Being a part of social media is such a beautiful thing, but can also become supremely overwhelming. I love it because I'm inspired by so many aspects of it; I love discovering new people from around the world who share my passions in music, plants, interior decor, among other things. I love sharing bits and pieces of myself (to an extent, of course), and I love following social media accounts and blogs who are encouraging, relatable, positive, and inspiring.
On the other hand, there are moments when I want to abruptly shut down all of my accounts - even this website. Because I'm such an obsessively private person, I tend to feel that I serve no purpose on any of these platforms. I don't require validation from strangers, or need to be the center of attention. I'm not controversial or confrontational, I don't spill all the intimate details of my personal life on the timeline, I don't create ridiculous stories for retweets and likes - oh honey, I could go on but I think you get my point. I cringe at some of the things I see online. It's almost as if a lot of these people behind these accounts don't have friends in real life.
Social media can be a very draining environment, which is why it's nice to step away, even if only for a few hours. Trust me, a few hours of not checking your twitter or instagram feed is one of the greatest forms of self-care. Sometimes, that's all you need. It's especially difficult being in this era of social media when you're an empath because everyone seems so desensitized. It's scary to witness, and it truly makes me sad. I'm pretty sure what's kept me from disconnecting my internet and totally shutting myself off from this virtual world is having the option to mute and filter any and everything that doesn't fulfill or inspire me. Overall, I do love being here, in this space, so I'm very aware of what measures I need to take to make sure my online experience is one that won't make me want to throw my iPhone out of a moving vehicle.
Respect your friendships. Honor them. Don't take them for granted. Take time to truly understand the people in your life. Don't dismiss their feelings when they're expressing themselves to you, because opening up to people (even your closest friends) is sometimes really hard to do.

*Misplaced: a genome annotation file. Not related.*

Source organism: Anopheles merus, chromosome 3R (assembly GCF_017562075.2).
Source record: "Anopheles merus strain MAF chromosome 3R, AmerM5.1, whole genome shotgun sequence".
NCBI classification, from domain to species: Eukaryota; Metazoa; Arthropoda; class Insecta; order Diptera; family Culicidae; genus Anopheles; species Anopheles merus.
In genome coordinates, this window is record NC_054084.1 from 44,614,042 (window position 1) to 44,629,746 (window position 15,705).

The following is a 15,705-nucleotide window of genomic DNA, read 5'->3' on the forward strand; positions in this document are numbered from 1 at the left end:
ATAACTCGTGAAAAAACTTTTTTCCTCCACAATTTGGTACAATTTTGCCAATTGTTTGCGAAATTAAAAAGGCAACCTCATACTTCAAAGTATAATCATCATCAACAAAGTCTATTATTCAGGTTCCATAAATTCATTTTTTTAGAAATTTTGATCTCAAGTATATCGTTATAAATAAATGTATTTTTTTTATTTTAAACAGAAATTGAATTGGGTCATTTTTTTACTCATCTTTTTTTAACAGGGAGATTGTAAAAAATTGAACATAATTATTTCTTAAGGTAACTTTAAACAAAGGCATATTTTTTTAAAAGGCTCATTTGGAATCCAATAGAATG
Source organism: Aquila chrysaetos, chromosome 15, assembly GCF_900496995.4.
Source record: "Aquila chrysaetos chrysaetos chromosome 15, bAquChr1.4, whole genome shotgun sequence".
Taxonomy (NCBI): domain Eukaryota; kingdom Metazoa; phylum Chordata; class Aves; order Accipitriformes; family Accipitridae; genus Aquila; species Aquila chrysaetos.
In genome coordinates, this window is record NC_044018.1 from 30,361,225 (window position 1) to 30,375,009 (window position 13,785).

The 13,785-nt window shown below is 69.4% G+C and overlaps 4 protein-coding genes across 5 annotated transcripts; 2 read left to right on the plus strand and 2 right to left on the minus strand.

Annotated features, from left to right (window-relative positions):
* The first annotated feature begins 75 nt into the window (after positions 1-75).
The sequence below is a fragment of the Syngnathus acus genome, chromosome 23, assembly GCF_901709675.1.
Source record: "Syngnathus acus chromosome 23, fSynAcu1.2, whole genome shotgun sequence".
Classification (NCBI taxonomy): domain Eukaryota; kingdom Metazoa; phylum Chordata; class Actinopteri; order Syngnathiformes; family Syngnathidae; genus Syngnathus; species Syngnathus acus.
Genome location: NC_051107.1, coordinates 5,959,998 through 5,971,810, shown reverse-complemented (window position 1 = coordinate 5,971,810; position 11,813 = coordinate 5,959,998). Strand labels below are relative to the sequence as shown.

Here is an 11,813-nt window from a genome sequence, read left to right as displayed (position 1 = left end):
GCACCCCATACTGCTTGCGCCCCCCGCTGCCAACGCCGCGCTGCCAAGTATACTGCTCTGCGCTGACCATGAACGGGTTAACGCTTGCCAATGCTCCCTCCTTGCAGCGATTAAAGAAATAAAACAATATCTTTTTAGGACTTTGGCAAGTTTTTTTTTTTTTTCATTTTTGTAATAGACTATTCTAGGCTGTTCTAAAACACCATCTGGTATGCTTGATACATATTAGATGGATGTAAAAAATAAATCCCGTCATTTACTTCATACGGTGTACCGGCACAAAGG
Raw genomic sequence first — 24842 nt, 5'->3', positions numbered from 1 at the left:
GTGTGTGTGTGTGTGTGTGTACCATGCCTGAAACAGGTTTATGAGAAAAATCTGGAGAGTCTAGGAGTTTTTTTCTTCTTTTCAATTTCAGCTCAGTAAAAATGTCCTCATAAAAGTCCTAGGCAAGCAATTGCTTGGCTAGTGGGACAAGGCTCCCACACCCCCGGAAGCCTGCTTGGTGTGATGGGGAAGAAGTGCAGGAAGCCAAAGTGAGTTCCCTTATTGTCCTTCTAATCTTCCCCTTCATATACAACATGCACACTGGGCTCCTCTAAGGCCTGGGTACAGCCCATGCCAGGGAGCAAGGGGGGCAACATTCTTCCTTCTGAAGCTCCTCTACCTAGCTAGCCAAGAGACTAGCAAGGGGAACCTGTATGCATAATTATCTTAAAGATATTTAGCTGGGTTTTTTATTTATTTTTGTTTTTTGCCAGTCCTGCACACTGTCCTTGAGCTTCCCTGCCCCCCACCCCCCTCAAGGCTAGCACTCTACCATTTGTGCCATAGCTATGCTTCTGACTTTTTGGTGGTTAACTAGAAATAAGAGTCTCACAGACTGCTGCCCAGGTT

If you're the person that people come to to vent about their frustrations, consider it an honor. It means that they trust you, and they feel comfortable coming to you about things that they may not be able to share with the next friend. (It could also mean that no one else wants to hear that shit. Either way, feel honored, ok?)
Be who you are, unapologetically. Let your friends be who THEY are. But, understand that sometimes, those energies may not always mesh in that moment. And that's okay.
Set clear boundaries in your relationships with people. If your loved ones know you well enough, most times, you won't have to say a word. They'll just "get it." Unspoken boundaries are a thing, and a beautiful one. But, sometimes, a quick conversation may need to be had. I always need for the people I love to know that in order for me to be my best self, I need my "me" time. I thrive in solitude. I can't give you the best version of me if I don't give myself that time to decompress, restore, and recharge, and those who truly know me should never take this personal.
Don't settle. Ever. Hold out for your perfect someone. They're out there. I think.
One of my new favorite quotes (just might be my all-time favorite quote at this point) is "My alone feels so good, I'll only have you if you're sweeter than my solitude." A powerful statement by Warsan Shire, and my new motto.
Be with someone who makes you laugh, someone you can listen to good music with, someone who enhances the quality of your life, someone who won't kill the houseplants when you have to travel for work, in addition to all of the other important shit. Don't settle for anything less than butterflies.